The chairman of one of the companies given exploration rights to Udu Point is Mark Johnson, who funded the controversial Lowy Institute survey that claimed huge support for the illegal regime.
Bloggers will recall the Lowy Institute Tebutt Opinion poll was launched at the Pacific Leaders Forum in Auckland last year in a bid to push support for Frank Bainimarama.
Lowy claimed 85 per cent of Fiji citizens supported the unelected government of Bainimarama, opinion challenged by the pro-democracy movement, democracy advocates and this blog and others. (http://www.coupfourandahalf.com/2011/09/narsey-gillard-govt-needs-to-ask.html).
Johnson, whose family had a business in Fiji, heads Dateline Resource Limited, which has announced a joint venture agreement with Australian company Conto Resources that will help finance an expanded exploration and drilling program at Udu Point through 2013.
In stories about the venture, he is painted as a son of Fiji returning home to fulfil a long held dream.
"My father was also born in Fiji so I've had an association (with the country) for some time. Because I knew Fiji, that was how the opportunity first occurred," he told The Australian.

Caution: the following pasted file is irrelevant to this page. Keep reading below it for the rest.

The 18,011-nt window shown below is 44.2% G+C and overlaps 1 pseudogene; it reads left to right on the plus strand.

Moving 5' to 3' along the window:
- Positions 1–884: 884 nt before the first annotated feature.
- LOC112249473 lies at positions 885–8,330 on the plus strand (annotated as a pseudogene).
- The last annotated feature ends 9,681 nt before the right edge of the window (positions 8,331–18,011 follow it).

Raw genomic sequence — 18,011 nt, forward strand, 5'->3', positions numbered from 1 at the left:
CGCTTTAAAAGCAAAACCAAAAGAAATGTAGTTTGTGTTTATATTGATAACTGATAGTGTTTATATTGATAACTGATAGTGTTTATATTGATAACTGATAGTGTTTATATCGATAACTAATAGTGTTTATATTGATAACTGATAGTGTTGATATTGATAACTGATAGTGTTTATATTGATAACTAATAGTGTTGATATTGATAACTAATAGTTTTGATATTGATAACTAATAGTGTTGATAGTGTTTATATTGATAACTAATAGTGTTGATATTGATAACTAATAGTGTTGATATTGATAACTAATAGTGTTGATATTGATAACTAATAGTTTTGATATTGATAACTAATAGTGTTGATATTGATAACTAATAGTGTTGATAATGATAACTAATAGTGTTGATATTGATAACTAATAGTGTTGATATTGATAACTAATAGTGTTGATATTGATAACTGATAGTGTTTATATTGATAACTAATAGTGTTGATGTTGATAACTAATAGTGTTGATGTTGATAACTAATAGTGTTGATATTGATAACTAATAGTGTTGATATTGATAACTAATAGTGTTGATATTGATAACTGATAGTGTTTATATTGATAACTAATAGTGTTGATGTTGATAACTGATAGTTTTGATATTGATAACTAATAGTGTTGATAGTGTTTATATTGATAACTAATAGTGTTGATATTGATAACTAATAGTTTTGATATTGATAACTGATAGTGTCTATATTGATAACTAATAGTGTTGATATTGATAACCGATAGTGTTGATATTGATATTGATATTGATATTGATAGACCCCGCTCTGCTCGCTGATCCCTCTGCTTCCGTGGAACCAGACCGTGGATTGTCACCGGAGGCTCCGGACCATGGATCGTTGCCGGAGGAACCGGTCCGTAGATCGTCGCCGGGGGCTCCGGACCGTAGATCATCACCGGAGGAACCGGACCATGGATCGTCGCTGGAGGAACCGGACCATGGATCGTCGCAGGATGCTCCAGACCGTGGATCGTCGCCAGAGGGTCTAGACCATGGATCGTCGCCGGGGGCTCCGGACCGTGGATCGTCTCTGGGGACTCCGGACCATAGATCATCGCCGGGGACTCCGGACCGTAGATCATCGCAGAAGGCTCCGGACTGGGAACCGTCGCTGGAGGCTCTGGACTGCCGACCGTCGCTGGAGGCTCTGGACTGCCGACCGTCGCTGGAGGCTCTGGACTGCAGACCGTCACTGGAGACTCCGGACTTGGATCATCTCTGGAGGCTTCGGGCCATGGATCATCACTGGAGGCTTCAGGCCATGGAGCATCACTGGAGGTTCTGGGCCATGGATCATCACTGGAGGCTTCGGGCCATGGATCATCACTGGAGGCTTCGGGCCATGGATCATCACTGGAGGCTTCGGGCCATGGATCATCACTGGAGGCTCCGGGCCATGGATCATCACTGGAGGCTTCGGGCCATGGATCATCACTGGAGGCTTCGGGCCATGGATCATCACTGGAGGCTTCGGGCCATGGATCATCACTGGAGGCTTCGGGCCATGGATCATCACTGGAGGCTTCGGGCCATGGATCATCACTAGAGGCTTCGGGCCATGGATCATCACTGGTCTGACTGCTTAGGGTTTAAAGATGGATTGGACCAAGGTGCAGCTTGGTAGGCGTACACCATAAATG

"I've always felt happy operating in Fiji because I grew up there and went to school there. I'm happy dealing with the Fijians and landowners and understand how things work."
Dateline, also located in Australia, through its Fiji company Matai Holdings Fiji Limited, is the owner operator of the Udu Point project and has been exploring for copper and zinc deposits at its lease holdings since l996.
Under the terms of the agreement, Conto will contribute up to F$6.2 million to Dateline, money that will fund the ongoing exploration and drilling programme. If the exploration programme were successful, the companies would then merge with Dateline shareholders holding 50% shares in Conto.
Regime spin doctors, Qorvis, are also benefiting from its unholy alliance with the regime.
Sources say Qorvis' pay has been pumped up from $25K a month to $150K a month because of the work it is having to do to help the regime save the duty free deal it has with the United States.
A hearing in Washington gave the regime three weeks to come up with submissions proving why it should be allowed to keep the privilege in the face of a petition by unions that it is abusing worker rights and is not entitled.